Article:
Aug 30, 2005

Buy online without a Credit Card

If you've ever been nervous about using your credit card to order the latest bestseller online or buy roses for a loved one over the phone, an Irish bank thinks it has solved the problem.

Permanent tsb said on Tuesday it will launch the world's first pre-paid, disposable credit voucher, opening up Internet and telephone shopping to those previously put off by the security implications of handing over their credit card details.

In the same way that owners of pre-paid mobile phones top up their credit at shops, registered users of the new service will be able to buy vouchers for between 20 and 350 euros at retail outlets.

Each voucher will carry its own unique number which can then be used to shop online, by phone or by mail with any retailer who accepts cards issued by Visa.

The scheme, which is the brainchild of Ireland's 3V Transactions Services Ltd, also aims to attract those who do not hold traditional credit cards.

"This new voucher will enable both sets of people to avail of all the benefits of shopping online or on the telephone in a controlled, prepaid way and without any security issues," said Niall O'Grady, head of marketing at permanent tsb bank.

Alphyra -- an Irish-based processor of mobile phone payments and the parent company of 3V Transactions Ltd -- said the consortium planned to roll out the facility nationwide in the coming weeks before targeting other European countries.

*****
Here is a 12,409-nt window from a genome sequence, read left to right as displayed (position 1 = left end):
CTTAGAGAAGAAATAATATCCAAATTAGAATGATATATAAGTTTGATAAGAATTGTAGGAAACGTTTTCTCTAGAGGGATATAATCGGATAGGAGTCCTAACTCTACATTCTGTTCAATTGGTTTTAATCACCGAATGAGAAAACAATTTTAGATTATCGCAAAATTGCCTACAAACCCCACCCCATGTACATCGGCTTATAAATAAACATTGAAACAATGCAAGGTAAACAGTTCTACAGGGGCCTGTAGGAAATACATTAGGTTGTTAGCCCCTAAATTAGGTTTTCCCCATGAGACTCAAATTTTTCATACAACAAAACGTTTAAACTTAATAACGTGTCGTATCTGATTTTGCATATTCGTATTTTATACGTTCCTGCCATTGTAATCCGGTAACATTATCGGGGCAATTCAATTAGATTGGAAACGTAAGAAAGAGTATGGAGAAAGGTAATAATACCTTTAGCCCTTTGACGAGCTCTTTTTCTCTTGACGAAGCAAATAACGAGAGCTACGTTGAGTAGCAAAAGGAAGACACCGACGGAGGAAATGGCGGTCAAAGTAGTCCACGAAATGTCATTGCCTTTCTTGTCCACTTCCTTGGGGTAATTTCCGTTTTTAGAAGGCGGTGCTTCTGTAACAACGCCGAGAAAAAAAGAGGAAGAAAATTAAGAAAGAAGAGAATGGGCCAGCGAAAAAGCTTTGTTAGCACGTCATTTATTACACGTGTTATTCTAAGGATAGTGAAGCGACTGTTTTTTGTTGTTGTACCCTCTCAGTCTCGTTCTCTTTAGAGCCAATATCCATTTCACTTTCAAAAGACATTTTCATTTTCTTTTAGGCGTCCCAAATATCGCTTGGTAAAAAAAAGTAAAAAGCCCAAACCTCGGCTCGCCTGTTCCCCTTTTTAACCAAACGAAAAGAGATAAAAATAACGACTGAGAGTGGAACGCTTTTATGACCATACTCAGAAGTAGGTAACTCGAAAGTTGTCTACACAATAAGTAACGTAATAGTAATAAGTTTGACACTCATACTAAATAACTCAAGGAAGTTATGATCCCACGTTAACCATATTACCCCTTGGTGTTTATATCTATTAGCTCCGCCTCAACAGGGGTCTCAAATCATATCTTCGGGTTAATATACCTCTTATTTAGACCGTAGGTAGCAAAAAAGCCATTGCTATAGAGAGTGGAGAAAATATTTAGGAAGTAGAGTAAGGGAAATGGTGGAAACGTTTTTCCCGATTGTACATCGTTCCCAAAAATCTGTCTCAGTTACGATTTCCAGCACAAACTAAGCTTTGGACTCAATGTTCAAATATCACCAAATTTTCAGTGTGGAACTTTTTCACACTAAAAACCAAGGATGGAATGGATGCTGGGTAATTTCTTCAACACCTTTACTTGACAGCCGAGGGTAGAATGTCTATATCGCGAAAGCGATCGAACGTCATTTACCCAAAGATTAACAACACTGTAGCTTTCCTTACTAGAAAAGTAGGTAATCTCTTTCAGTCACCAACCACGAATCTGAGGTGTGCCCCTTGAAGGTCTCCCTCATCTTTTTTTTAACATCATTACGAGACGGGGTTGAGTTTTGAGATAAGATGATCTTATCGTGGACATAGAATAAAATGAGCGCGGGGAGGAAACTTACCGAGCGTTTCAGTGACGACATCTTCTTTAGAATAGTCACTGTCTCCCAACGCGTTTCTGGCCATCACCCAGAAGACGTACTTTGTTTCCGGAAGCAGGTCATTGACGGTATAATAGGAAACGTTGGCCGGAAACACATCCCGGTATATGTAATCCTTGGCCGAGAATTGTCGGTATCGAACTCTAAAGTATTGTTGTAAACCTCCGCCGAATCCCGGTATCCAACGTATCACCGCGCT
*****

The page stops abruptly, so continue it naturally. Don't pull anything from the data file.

"Within the next 12-18 months we plan to launch the product in the UK, Germany, France, Holland, Belgium, Spain, Sweden, Italy, Greece, Romania, Poland, Austria and the Czech Republic," said Seamus Minogue, head of financial services at Alphyra.

Permanent tsb, the retail banking arm of Irish Life & Permanent, expects the idea to prove popular in Ireland, where 67 percent of adults do not have a credit card and those who do incur an annual government levy of 40 euros.

Aug 10, 2005

Challenge to Abortion Ban in Ireland

Three Irish women are taking Ireland to the European Court of Human Rights for preventing them having abortions in the country.

The case is part of a campaign by the Irish Family Planning Association (IFPA) to make abortion legal in Ireland. Abortion is illegal here in mainly Catholic Ireland - except in cases where the mother's life could be in danger without it.

However, women are permitted to travel outside Ireland for abortions. IFPA says 6,000 women travel to Britain every year to terminate their pregnancies.

"Since the first constitutional referendum on abortion in 1983, Ireland has changed: more women living in Ireland access abortion services and more women feel angry and frustrated that they have to travel to Britain and other countries to secure these services," said IFPA chairwoman Catherine Forde.

The three unnamed women who lodged a complaint to the European Court of Human Rights this week argue the ban violates articles in the European Convention of Human Rights.

These include the right to privacy in all family, home and personal interests and the right not to have public authorities interfering with this entitlement.

They also say the ban flouts an article in the convention which protects individuals from inhuman and degrading treatment.